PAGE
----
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Brown Sues Feds While Signing Bill Acceding to Pension Demands


California Gov. Jerry Brown signed a bill temporarily exempting the state's transit workers from pension reform as he authorized a lawsuit against the U.S. Department of Labor for forcing him to do so.

The federal government threatened to deny California transit agencies billions of dollars in grants, saying the California Public Employee Pension Reform Act of 2013 violates a 1964 federal law that protects the collective bargaining rights of public transportation employees.

The lawsuit filed Friday in the U.S. District Court, Eastern District in Sacramento contends Department of Labor officials erroneously concluded that the state's pension reforms diminish transit worker's collective bargaining rights. It names Secretary of Labor Thomas Perez as defendant.

"Bringing this lawsuit is just another step to ensure that our pension system is viable long into the future," Brown said in a statement.

On the same day he filed the suit, Brown signed a bill to temporarily exempt transit agency workers from the provisions of the pension act, provisions most observers see as fairly modest.

A federal Labor spokesman told The Bond Buyer, IMMP’s sister publication, last month that Assembly Bill 1222, the legislation proposed and ultimately signed by the governor, would eliminate the conflict between the California pension legislation and the federal law.

Despite the proposed legislation, the Labor Department failed to certify a Sacramento Regional Transit District grant, a Caltrans grant and several others to transit agencies in the state. The Sacramento agency is a co-plaintiff.

Labor Department officials were not available for comment on the lawsuit, because they have been furloughed due to the federal government shutdown.

AB 1222 temporarily exempts local transit agencies' workers from the pension bill to allow the state to pursue its case in court, and creates a state loan program to assist transit operators that have lost federal transit grants.

Transit employees are exempt from the state pension legislation until a federal district court judge makes a ruling on the issue or until Jan. 1, 2015, whichever is sooner.

The bill also provides that if a federal district court upholds the determination of the Labor secretary, transit employees will remain exempt. The bill also authorizes a state loan of up to $26 million to local mass transit providers in amounts equal to federal transportation grants not received due to non-certification from the Labor Department.

The pension legislation, which applies only to people hired in 2013 and later, includes a new maximum benefit, a lower-cost pension formula for safety and non-safety employees with requirements to work longer in order to reach full retirement age, and a cap on the amount used to calculate a pension.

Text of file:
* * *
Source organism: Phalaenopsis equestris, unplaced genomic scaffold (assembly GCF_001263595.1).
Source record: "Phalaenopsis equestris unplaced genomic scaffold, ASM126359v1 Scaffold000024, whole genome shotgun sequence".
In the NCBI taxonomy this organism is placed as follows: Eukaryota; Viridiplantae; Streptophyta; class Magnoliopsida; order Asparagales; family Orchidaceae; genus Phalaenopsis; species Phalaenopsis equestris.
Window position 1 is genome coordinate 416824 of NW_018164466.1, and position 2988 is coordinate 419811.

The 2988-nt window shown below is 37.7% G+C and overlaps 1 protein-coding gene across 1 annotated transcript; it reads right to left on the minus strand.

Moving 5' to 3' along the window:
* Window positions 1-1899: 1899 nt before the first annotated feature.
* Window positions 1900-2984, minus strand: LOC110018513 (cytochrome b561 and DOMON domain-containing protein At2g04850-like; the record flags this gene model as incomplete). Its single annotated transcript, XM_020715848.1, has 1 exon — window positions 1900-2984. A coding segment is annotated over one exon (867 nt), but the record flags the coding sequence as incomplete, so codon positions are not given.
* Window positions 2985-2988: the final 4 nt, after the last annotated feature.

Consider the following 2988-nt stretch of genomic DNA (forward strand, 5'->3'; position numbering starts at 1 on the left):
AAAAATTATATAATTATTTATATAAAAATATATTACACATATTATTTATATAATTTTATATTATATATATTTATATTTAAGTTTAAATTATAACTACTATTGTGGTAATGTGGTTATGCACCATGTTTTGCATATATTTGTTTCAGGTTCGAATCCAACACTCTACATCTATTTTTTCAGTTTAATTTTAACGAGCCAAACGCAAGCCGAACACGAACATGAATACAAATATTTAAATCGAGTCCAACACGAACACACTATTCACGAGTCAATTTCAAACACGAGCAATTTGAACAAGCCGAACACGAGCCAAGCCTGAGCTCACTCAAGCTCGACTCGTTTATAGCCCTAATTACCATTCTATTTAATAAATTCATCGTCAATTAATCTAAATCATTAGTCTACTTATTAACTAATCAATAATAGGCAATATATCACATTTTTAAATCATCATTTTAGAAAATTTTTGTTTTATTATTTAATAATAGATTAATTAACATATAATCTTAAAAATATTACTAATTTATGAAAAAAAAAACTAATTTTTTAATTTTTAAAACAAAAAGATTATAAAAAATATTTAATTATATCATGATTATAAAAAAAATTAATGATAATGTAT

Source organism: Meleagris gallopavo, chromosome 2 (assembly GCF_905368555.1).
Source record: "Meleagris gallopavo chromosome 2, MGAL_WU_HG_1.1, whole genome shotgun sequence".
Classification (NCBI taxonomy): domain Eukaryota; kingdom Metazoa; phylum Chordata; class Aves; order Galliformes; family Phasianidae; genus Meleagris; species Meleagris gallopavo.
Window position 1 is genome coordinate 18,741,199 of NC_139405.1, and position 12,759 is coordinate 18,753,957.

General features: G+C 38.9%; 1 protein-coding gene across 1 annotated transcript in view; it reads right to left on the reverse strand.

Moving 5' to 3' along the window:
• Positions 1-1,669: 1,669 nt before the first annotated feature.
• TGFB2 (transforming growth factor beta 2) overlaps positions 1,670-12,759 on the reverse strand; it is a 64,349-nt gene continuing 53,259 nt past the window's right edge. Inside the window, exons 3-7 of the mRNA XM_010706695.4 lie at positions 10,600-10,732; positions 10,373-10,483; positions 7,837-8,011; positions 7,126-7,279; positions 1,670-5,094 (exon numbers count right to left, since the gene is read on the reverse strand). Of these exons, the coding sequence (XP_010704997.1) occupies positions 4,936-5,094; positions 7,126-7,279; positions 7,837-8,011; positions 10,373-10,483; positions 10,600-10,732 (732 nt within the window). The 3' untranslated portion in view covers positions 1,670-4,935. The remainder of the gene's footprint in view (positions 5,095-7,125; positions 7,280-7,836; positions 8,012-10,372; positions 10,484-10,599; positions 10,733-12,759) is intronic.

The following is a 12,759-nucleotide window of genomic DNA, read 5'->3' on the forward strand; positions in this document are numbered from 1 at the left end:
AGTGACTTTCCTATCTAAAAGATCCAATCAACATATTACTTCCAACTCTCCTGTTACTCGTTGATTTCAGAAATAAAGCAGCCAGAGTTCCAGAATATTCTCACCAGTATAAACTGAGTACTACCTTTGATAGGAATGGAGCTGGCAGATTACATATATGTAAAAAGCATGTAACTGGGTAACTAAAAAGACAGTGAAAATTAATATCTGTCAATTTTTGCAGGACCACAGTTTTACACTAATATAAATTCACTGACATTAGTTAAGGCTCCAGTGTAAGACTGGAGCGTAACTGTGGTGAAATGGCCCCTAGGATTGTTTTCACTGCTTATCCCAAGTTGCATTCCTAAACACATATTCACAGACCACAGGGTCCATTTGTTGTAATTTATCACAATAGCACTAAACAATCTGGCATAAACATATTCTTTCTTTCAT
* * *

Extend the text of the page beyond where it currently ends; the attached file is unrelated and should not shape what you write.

The lawsuit argues that the Labor Department "takes the position that any change in state law affecting a mandatory subject of collective bargaining precludes grant certification, notwithstanding the continued ability of the transit agencies to bargain over pension and retirement issues."

If the Labor Department's conclusion that PEPRA abridges collective bargaining rights, and that the only valid pension changes are those made at the bargaining table, is allowed to stand, it would prevent state legislatures from amending any law that affects the employment terms of transit workers, the state's lawsuit says.

The attorneys' charge is significant as many states are drafting laws to deal with pension liabilities.

The Labor Department's decision represents "an unconstitutional effort to coerce California to alter a pension reform law adopted for the benefit of California's citizens and public employees," argue Mitchell Reinis and Rowena Santos, with Los Angeles-based law firm Thompson Coburn LLP, who represent the state in the lawsuit.

If the state had not passed AB 1222, the Labor Department would have issued certification denials affecting billions of dollars of federal funding for California's transit agencies.

Denials of certification for Sacramento Regional Transit District and the state transportation department prior to the passage of AB 1222 resulted in the loss of federal funding for the South Sacramento Corridor Phase 2 Light Rail Extension Project. Some of those funds lapsed permanently on Oct. 1, 2013 at the beginning of the federal fiscal year 2014, and the Sacramento district is unable to obtain that funding from the FTA, according to the lawsuit.

Caltrans likewise will not receive federal funding for Monterey-Salinas Transit's mobility management project, which would have been used to add a new elderly and disabled mobility program.

The Department of Labor also denied certifications on Sept. 30 for pending FTA grants to the Santa Clara Valley Transportation Authority, the Alameda-Contra Costa Transit District, and the Golden Gate Bridge, Highway and Transportation District. The denials were also related to the department's issues with PEPRA.

"The Labor Department acted in an arbitrary and capricious manner, exceeding its statutory authority, and ignored procedural and substantive requirements established by the law," according to the lawsuit.

The state's attorneys also said in the lawsuit that the labor department "unconstitutionally impaired the fiscal and legislative sovereignty of California."


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